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Japanese Maternal/Newborn Culture

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James Lower

on 25 April 2014

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Transcript of Japanese Maternal/Newborn Culture

Japanese Maternal & Newborn Culture
Impolite to think of personal needs
Nurse should offer food and drink at least 2-3 times/day even after negative reply
Perceived as withdrawn, reserved or silent.
Do not address by first name
Culture overview
Japan composed of 4 islands: Hokkaido, Honshu, Shikoku, Kyushu.
Seafood is major staple in diet.
In 2009 766,875 Japanese living in U.S.
Family vertically structured with father at top
Feel self is insubordinate to the family
Close contact among generations.
Religion: Zen Buddhism, Confucianism and Shintoism

James Lower
Stacy Daniel
Tyler Sayre-Lafave

Common Words
Ninshinshiteiru- Pregnant
Jūsanshū- Weeks
Seiri- Menstration, period
Futotta- Fat
Chōonpa- Ultrasound
Undō- Exercise
Akancha ga taihen!- It's hard on the baby
Prenatal Care
Childbearing practices
Diet Variation
Maternal Activities to avoid
Family Roles:
Participation & Exclusion
Placental practices
Unique L&D Procedures
Cultural Postpartum Practices
Newborn Care
Miso Soup
Chatukai- bleached cotton sash tied around abdomen.
Traditionally expect pain and deal with nonpharmacologically
Some newer generations are using epidural
Expect an episiotomy
Japanese insurance covers total birthing cost
Cover 70-90% of neonatal complications
Typical stay in hospital in Japan 1 week.

May feel stay in U.S. short
Expect breast massage during breastfeeding
Hospital will keep part of umbilical cord and present to family as keepsake
In Japan receive parent and child handbook from goverment
Satogaeri- Woman goes to her mother's house during the 8th month and stays for 6-8 weeks after delivery
The University of Michigan Japanese Family Health Program to provide cultural and linguistically competent health care.
Dress newborn in Japanese clothing
Bath infant after birth
Japanese mother's tend to refuse circumcision
Believe stepping over placenta may help woman conceive.
Umbilical cord kept as keepsake and given to spouse at marriage.
Pregnant women should abstain from activities which require concentration.
Epinephrine release cause maternal mental stress
During 8th month woman decreases physical activity and move to maternal home for delivery
Believe the woman's eyes tire easily after birth and should not use eyes too much
All written information should be read to the patient
Childbirth should be drug free, natural and assisted by midwife.
The woman is encourage to eat providing energy for delivery but is not supposed to cry.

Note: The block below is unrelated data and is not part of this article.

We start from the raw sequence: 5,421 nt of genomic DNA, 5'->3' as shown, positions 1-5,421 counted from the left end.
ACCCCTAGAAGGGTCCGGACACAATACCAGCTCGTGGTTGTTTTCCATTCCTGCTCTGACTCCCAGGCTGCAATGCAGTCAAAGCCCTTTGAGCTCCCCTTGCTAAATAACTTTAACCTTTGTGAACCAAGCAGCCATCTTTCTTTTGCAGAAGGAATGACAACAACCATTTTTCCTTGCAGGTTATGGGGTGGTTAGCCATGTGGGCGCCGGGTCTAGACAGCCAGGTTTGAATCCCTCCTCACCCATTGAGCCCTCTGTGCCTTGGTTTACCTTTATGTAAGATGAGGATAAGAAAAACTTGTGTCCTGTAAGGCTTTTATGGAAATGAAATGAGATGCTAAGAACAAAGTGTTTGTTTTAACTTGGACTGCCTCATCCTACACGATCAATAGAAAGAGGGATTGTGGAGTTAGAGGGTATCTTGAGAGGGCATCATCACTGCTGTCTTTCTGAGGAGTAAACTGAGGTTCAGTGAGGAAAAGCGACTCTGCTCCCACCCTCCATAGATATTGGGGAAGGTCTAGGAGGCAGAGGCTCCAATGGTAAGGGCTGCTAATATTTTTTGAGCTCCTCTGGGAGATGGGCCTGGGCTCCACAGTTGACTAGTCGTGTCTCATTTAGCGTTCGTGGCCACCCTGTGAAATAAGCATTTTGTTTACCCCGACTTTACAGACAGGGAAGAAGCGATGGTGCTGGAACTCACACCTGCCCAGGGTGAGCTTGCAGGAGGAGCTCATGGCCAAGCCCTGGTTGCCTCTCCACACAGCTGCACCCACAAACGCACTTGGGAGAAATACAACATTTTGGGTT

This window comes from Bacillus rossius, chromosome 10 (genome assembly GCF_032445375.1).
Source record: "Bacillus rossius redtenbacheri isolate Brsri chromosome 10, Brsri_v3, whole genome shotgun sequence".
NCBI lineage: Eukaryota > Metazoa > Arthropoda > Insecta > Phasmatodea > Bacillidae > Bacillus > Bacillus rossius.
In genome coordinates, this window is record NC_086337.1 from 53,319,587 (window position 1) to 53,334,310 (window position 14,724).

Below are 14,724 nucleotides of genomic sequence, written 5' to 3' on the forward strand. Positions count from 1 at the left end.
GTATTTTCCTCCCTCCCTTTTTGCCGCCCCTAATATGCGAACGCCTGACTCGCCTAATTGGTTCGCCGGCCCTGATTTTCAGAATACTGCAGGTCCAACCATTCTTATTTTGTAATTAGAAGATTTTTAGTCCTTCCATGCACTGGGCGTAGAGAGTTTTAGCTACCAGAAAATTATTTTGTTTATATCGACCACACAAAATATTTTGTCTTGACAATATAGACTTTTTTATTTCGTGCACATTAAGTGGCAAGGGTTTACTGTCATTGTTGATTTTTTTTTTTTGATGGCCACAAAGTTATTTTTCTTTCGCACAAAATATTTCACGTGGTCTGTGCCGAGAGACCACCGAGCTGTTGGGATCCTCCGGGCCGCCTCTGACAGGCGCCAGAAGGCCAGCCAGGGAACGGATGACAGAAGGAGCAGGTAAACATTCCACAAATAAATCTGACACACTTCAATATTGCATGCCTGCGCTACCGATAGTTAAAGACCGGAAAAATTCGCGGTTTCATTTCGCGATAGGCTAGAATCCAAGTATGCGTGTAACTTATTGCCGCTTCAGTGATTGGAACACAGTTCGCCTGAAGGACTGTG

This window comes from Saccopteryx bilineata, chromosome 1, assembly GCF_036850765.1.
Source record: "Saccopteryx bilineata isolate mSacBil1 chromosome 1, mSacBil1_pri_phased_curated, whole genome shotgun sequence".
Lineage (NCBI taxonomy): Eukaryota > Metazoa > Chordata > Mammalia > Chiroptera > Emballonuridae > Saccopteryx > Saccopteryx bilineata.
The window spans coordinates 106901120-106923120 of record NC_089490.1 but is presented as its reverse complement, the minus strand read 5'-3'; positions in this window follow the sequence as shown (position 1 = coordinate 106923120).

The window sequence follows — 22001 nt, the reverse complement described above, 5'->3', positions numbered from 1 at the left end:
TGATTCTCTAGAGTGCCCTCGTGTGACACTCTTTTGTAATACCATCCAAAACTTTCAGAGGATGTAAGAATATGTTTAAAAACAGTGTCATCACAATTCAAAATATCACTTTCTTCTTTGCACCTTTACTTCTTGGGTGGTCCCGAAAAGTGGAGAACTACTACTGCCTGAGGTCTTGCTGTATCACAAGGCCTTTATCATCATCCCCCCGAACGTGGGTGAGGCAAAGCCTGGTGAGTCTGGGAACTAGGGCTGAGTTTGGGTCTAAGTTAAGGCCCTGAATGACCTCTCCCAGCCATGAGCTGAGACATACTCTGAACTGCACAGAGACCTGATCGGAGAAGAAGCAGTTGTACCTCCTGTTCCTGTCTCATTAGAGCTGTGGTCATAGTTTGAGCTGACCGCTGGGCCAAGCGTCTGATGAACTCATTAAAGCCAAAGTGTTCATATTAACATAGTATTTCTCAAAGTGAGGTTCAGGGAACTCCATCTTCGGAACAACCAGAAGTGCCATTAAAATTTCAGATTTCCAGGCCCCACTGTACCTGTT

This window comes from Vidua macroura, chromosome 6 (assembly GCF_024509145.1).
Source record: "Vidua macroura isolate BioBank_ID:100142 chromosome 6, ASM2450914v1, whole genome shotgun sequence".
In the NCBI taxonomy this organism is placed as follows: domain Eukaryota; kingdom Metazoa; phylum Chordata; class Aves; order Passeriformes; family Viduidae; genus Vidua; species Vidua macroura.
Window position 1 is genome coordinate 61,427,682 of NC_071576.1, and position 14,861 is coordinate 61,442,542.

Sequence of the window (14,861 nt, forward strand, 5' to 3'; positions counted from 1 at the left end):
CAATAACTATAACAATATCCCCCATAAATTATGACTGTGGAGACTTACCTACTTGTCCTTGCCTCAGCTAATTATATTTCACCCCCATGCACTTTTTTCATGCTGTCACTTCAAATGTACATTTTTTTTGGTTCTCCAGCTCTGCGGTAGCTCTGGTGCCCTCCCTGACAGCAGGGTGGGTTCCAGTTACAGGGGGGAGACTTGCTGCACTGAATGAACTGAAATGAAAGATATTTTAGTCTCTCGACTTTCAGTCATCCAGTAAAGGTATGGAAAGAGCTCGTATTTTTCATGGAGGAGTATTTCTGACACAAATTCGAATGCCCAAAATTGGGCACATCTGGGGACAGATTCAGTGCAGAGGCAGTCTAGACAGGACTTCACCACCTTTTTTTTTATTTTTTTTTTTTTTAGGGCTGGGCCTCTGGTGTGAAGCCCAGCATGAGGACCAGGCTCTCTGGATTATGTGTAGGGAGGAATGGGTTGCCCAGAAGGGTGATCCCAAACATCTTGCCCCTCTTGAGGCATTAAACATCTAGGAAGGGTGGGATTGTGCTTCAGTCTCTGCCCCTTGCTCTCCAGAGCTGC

Cesarean is a hardship but feel important to listen to doctor.
Traditionally father not in room at birth.
Changing for those that moved to U.S.
Satogaeri- pt stays with maternal mom for 6-8 weeks after delivery
Maternal mom helps care for infant after birth
May not shower/wash hair for 7 days after delivery.
Breast feeding very common
Midwife assists by massaging breast daily.
Soak baby in hot water
Part of stress relief and health promotion.
Family members may bath together.
Desire completely natural birth
Need support person
Chakutai- custom where a bleached cotton cloth is tied around abdomen while prayers are offered for delivery.
Required to register pregnancies
Maternal Child Health Act
Receive hand-book on screening and early detection as well as early treatment for disabilities.
14 Prenatal visits (Low-Moderate risk)
Rely on technology for healthy baby
Genetic testing rare.
Doula is selected
Learn yelling during birth is frowned upon while grunting is encouraged.
Commonly in present fathers are present in room at birth
Historically only doctor/midwife and nurse were present
Kankyo= environment
Theory for food
Hot vs. Cold foods
Consume only native Japanese food
Only vitamin acceptable is iron
All other vitamins and minerals are consumed through balanced diet
Maternal grandmother take care of infant after birth
1. Ito, M., & Sharts-Hopko, N. (2002). Japanese women's experience of childbirth in the United States. Health Care For Women International, 23(6-7), 666-677.

2. Kish, R., McElmurry, B., Vonderheid, S., Altfeld, S., McFarlin, B., & Tashiro, J. (2011). Japanese Translation and Cultural Adaptation of the Listening to Mothers II Questionnaire. Journal Of Perinatal Education, 20(1), 14-27. doi:10.1891/1058- 1243.20.1.14

3. Taniguchi, H., & Magnussen, L. (2009). Expatriate Japanese women's growth and transformation through childbirth in Hawaii, USA. Nursing & Health Sciences, 11(3), 271-276. doi:10.1111/j.1442-2018.2009.00452.x

4. Yamazaki, A. (2010). Living With Stillborn Babies as Family Members: Japanese Women Who Experienced Intrauterine Fetal Death After 28 Weeks Gestation. Health Care For Women International, 31(10), 921-937. doi:10.1080/07399332.2010.503289

5. Yeo, S., Fetters, M., & Maeda, Y. (2000). Japanese Couples' Childbirth Experiences in Michigan: Implications for Care. Birth: Issues In Perinatal Care, 27(3), 191-198. doi:10.1046/j.1523-536X.2000.00191.x

6. Yoshioka, T., Yeo, S., & Fetters, M. (2012). Experiences with epidural anesthesia of Japanese women who had childbirth in the United States. Journal Of Anesthesia, 26(3), 326-333. doi:10.1007/s00540-012-1328-3

7. http://www.health.qld.gov.au/multicultural/health_workers/Japanese-preg-prof.pdf
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